He was the only one of the family to survive what Francois Maurois, in his introduction, calls the "human holocaust" of the persecution of the Jews, which began with the restrictions, the singularization of the yellow star, the enclosure within the ghetto, and went on to the mass deportations to the ovens of Auschwitz and Buchenwald. There are unforgettable and horrifying scenes here in this spare and sombre memoir of this experience of the hanging of a child, of his first farewell with his father who leaves him an inheritance of a knife and a spoon, and of his last goodbye at Buchenwald his father's corpse is already cold let alone the long months of survival under unconscionable conditions. 

The author's youthfulness helps to assure the inevitable comparison with the Anne Frank diary although over and above the sphere of suffering shared, and in this case extended to the death march itself, there is no spiritual or emotional legacy here to offset any reader reluctance.

Pub Date: Jan. 16, 2006

ISBN: 0374500010

Page Count: 120

Publisher: Hill & Wang

Review Posted Online: Oct. 7, 2011

Kirkus Reviews Issue: Jan. 15, 2006

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A well-documented and enlightened portrait of Eleanor Roosevelt for our times.

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A comprehensive exploration of one of the most influential women of the last century.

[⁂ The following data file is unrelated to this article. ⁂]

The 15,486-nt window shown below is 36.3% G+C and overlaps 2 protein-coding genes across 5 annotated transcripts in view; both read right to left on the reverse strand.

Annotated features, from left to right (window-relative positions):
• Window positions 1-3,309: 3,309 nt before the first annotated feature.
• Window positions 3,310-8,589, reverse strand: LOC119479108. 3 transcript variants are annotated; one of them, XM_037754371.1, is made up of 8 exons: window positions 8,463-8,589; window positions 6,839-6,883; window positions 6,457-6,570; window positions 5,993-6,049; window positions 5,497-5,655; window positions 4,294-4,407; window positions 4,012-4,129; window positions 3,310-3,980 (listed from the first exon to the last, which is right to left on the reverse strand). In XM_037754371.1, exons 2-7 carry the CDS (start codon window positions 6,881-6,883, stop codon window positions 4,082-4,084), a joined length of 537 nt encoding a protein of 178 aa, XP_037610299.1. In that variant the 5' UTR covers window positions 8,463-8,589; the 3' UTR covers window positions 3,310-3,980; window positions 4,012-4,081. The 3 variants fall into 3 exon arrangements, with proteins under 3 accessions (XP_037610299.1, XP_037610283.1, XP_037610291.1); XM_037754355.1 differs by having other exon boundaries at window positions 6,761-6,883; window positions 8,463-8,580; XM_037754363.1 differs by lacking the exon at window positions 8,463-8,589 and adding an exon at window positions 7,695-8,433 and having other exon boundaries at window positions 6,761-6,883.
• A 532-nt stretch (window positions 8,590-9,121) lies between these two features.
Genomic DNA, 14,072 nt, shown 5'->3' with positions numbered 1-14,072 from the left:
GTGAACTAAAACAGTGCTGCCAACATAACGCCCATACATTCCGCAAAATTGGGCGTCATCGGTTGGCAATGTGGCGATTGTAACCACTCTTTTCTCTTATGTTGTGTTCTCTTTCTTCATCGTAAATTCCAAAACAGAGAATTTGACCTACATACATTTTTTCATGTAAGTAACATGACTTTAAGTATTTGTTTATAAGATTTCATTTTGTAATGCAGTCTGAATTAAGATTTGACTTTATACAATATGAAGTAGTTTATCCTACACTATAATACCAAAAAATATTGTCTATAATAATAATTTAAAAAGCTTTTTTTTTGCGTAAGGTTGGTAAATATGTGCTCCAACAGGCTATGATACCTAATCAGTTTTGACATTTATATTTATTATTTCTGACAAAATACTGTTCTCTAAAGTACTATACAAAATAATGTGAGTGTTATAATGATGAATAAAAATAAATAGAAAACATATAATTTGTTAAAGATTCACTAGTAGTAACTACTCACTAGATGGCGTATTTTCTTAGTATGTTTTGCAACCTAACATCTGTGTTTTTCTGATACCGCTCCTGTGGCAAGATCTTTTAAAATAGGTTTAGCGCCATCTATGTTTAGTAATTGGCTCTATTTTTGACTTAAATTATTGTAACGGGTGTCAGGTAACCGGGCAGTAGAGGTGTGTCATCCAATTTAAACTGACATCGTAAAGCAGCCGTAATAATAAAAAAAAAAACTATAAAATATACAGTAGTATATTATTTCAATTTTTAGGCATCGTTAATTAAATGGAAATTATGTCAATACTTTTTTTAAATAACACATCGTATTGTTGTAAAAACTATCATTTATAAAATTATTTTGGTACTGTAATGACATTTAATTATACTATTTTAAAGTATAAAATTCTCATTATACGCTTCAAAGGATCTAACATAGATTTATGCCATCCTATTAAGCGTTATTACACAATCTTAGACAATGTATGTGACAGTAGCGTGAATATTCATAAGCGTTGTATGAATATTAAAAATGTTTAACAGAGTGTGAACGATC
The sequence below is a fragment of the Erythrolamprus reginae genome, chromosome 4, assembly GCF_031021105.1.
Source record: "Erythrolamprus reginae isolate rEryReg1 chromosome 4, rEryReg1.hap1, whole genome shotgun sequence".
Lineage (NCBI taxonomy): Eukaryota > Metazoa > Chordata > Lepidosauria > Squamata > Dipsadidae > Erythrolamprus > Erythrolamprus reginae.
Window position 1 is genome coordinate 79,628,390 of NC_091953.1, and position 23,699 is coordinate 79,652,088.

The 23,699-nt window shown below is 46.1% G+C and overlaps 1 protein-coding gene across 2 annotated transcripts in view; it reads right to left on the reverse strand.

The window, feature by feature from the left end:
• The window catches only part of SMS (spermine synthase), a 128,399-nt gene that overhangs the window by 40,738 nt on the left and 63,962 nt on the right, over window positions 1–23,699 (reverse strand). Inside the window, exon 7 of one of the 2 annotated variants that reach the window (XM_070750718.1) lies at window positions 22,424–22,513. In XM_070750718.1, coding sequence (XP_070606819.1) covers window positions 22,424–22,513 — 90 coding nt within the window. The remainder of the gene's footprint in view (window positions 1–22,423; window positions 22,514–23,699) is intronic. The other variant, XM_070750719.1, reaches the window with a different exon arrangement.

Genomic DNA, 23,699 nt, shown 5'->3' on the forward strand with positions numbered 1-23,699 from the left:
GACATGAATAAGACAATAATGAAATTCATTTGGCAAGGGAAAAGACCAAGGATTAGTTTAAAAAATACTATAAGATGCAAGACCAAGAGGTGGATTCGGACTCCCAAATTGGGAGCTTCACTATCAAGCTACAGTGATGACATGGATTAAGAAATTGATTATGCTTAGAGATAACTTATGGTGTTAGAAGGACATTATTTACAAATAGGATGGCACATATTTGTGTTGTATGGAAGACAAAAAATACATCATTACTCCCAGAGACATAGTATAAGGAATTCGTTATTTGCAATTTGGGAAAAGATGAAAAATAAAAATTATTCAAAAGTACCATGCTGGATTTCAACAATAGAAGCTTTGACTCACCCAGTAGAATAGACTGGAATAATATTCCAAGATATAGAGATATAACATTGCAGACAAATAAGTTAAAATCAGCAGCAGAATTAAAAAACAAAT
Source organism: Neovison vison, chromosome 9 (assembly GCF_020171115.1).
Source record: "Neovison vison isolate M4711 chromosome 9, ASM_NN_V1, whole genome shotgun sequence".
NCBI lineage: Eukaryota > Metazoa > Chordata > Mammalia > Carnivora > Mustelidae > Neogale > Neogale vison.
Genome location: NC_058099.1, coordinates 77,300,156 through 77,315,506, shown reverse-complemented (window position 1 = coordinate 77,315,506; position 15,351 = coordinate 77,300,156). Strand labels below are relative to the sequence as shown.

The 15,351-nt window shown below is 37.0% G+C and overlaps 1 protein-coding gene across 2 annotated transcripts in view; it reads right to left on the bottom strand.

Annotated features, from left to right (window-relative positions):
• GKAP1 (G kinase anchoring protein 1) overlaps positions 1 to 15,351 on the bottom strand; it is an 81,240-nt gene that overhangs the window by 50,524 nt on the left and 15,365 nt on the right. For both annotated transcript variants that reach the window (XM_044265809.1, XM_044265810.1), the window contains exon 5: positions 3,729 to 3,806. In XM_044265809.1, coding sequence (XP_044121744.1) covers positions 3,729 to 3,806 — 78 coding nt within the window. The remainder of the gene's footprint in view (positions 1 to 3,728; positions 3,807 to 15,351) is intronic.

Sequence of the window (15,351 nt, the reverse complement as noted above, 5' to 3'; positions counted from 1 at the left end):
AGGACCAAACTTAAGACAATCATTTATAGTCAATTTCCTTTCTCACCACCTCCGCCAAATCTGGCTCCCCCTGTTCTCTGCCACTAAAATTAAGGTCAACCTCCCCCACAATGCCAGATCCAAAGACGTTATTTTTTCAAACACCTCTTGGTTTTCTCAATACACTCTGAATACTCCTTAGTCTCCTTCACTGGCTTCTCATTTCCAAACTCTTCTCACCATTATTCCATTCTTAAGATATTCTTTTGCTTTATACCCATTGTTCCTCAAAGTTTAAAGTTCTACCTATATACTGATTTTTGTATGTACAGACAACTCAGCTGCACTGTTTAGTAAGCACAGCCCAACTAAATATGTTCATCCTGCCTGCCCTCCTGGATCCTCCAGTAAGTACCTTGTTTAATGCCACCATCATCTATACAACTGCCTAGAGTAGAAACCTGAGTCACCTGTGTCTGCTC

The accomplishments of Eleanor Roosevelt (1884-1962) were widespread and substantial, and her trailblazing actions in support of social justice and global peace resonate powerfully in our current moment. Her remarkable life has been extensively documented in a host of acclaimed biographies, including Blanche Wiesen Cook’s excellent three-volume life. Eleanor was also a highly prolific writer in her own right; through memoirs, essays, and letters, she continuously documented experiences and advancing ideas. In the most expansive one-volume portrait to date, Michaelis offers a fresh perspective on some well-worn territory—e.g., Eleanor’s unconventional marriage to Franklin and her progressively charged relationships with men and women, including her intimacy with newspaper reporter Lorena Hickok. The author paints a compelling portrait of Eleanor’s life as an evolving journey of transformation, lingering on the significant episodes to shed nuance on her circumstances and the players involved. Eleanor’s privileged yet dysfunctional childhood was marked by the erratic behavior and early deaths of her flighty, alcoholic father and socially absorbed mother, and she was left to shuttle among equally neglectful relatives. During her young adulthood, her instinctual need to be useful and do good work attracted the attention of notable mentors, each serving to boost her confidence and fine-tune her political and social convictions, shaping her expanding consciousness. As in his acclaimed biography of Charles Schulz, Michaelis displays his nimble storytelling skills, smoothly tracking Eleanor’s ascension from wife and mother to her powerfully influential and controversial role as first lady and continued leadership and activist efforts beyond. Throughout, the author lucidly illuminates the essence of her thinking and objectives. “As Eleanor’s activism evolved,” writes Michaelis, “she did not see herself reaching to solve social problems so much as engaging with individuals to unravel discontinuities between the old order and modernity.”

A well-documented and enlightened portrait of Eleanor Roosevelt for our times.

Pub Date: Oct. 6, 2020

ISBN: 978-1-4391-9201-6

Page Count: 704

Publisher: Simon & Schuster

Review Posted Online: Aug. 18, 2020

Kirkus Reviews Issue: Sept. 1, 2020